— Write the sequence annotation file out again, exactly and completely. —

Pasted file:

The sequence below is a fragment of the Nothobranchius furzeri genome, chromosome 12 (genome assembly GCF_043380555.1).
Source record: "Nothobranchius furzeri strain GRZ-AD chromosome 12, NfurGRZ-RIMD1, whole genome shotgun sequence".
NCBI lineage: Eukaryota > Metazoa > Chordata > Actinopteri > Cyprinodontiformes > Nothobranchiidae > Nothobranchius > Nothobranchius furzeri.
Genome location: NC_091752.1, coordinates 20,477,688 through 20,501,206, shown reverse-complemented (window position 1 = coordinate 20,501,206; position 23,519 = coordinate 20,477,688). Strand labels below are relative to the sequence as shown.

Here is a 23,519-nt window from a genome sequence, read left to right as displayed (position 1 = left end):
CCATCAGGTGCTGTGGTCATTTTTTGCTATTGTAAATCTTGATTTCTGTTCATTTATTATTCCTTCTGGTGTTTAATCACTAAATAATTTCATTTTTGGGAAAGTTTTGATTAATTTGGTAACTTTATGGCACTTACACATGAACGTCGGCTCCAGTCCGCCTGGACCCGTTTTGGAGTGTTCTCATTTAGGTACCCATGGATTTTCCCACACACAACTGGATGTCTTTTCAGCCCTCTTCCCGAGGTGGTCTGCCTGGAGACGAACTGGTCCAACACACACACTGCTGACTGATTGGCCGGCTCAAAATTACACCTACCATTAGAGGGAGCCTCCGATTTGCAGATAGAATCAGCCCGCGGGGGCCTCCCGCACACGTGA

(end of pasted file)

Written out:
The sequence below is a fragment of the Nothobranchius furzeri genome, chromosome 12 (genome assembly GCF_043380555.1).
Source record: "Nothobranchius furzeri strain GRZ-AD chromosome 12, NfurGRZ-RIMD1, whole genome shotgun sequence".
NCBI lineage: Eukaryota > Metazoa > Chordata > Actinopteri > Cyprinodontiformes > Nothobranchiidae > Nothobranchius > Nothobranchius furzeri.
Genome location: NC_091752.1, coordinates 20,477,688 through 20,501,206, shown reverse-complemented (window position 1 = coordinate 20,501,206; position 23,519 = coordinate 20,477,688). Strand labels below are relative to the sequence as shown.

Here is a 23,519-nt window from a genome sequence, read left to right as displayed (position 1 = left end):
CCATCAGGTGCTGTGGTCATTTTTTGCTATTGTAAATCTTGATTTCTGTTCATTTATTATTCCTTCTGGTGTTTAATCACTAAATAATTTCATTTTTGGGAAAGTTTTGATTAATTTGGTAACTTTATGGCACTTACACATGAACGTCGGCTCCAGTCCGCCTGGACCCGTTTTGGAGTGTTCTCATTTAGGTACCCATGGATTTTCCCACACACAACTGGATGTCTTTTCAGCCCTCTTCCCGAGGTGGTCTGCCTGGAGACGAACTGGTCCAACACACACACTGCTGACTGATTGGCCGGCTCAAAATTACACCTACCATTAGAGGGAGCCTCCGATTTGCAGATAGAATCAGCCCGCGGGGGCCTCCCGCACACGTGA